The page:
Electric Power Research Institute
The Electric Power Research Institute (EPRI) conducts research, development and distribution relating to the generation, delivery and use of electricity, and is committed to supporting and developing innovative solutions to the challenges that face electricity producers and consumers. One such challenge is what to do with the millions of tons of synthetic gypsum (calcium sulfate) that power plants produce each year. Gypsum is produced when certain types power plant “scrubbers” remove sulfur (mandated by the Clean Air Act to prevent acid rain) from their exhaust plumes. The product is a very pure and high quality material with a number of beneficial uses. However, a significant percentage of the synthetic gypsum generated every year must still be landfilled, at a cost to both the producers and the environment.
Greenleaf Advisors is helping EPRI develop and coordinate primary research with partners like The Ohio State University to find and deploy environmentally beneficial uses of synthetic gypsum. Our research underway in Ohio is studying gypsum’s effect on phosphorus in farm fields. Excess phosphorus from fertilizers and manure often makes its way into our rivers and lakes, where it triggers blooms of toxic algae that harm regional economies, human health, and the environment. This study is demonstrating on actual working farms that a single, cost-effective application of gypsum can quickly and dramatically reduce the phosphorous that leaves the field in water runoff.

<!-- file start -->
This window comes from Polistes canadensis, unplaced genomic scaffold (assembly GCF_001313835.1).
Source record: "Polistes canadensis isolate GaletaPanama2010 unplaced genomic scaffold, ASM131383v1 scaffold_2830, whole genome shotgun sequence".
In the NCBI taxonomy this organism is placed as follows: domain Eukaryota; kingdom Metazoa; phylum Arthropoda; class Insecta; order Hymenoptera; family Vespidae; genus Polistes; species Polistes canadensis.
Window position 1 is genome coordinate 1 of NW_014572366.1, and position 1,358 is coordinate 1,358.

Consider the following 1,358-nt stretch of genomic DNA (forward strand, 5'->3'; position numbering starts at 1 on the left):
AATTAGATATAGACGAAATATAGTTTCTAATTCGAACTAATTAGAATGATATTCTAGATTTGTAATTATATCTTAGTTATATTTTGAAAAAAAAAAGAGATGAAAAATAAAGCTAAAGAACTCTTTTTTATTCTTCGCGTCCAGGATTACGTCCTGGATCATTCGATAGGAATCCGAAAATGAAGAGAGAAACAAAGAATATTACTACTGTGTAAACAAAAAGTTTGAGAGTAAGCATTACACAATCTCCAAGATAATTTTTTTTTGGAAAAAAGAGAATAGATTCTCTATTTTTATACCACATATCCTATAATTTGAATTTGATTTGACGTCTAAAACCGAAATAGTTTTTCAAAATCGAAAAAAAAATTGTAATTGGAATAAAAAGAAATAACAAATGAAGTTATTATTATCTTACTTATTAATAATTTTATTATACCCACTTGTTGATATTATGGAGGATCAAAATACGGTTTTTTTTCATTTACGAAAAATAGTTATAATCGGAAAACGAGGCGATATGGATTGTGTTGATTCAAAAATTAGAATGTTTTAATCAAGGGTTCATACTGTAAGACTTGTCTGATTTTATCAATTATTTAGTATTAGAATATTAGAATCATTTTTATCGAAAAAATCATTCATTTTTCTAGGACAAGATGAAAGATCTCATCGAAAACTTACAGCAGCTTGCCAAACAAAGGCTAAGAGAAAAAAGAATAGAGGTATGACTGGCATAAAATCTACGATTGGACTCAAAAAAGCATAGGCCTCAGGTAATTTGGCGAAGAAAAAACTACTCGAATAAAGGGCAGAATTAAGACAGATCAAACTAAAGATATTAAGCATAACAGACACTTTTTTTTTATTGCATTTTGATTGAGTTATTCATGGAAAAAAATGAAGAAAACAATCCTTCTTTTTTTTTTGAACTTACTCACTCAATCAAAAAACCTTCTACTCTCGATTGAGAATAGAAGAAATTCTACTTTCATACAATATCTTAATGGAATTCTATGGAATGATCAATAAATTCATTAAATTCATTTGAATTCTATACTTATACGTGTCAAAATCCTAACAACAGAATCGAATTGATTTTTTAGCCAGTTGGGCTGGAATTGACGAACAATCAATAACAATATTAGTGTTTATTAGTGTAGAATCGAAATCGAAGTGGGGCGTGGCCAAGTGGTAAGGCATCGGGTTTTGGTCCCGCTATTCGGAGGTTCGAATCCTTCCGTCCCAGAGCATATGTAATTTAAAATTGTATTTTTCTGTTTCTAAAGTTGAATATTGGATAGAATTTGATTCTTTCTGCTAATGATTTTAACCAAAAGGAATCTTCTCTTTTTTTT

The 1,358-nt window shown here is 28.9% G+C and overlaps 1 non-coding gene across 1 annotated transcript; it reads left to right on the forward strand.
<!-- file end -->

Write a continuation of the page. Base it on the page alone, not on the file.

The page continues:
Greenleaf has been assisting EPRI with the coordination and management of the research team, identification of appropriate field sites, and outreach and education initiatives to ensure that the people and policy-makers who need to know about and benefit from these techniques, are able to. Our experience working with a wide range of stakeholders made us the right choice to not only help put together the research team, but to reach out to industry, academia, and government agencies with the valuable lessons we have learned.
Although the phosphorus that contributed to the ban on drinking tap water for most of Toledo’s residents this weekend came from many sources, most experts will point to agricultural runoff as the primary culprit.Continue reading
Updated May 14, 2015 Calcium Sulfate (gypsum) soil amendment reduces SRP loading by over 50% Nutrient runoff from agricultural fields is one source of pollution that impacts the integrity of our waterways and the quality of our critical water resources. Fertilizers and animal manures are important sources of the nutrients nitrogen and phosphorus. These help […]Continue reading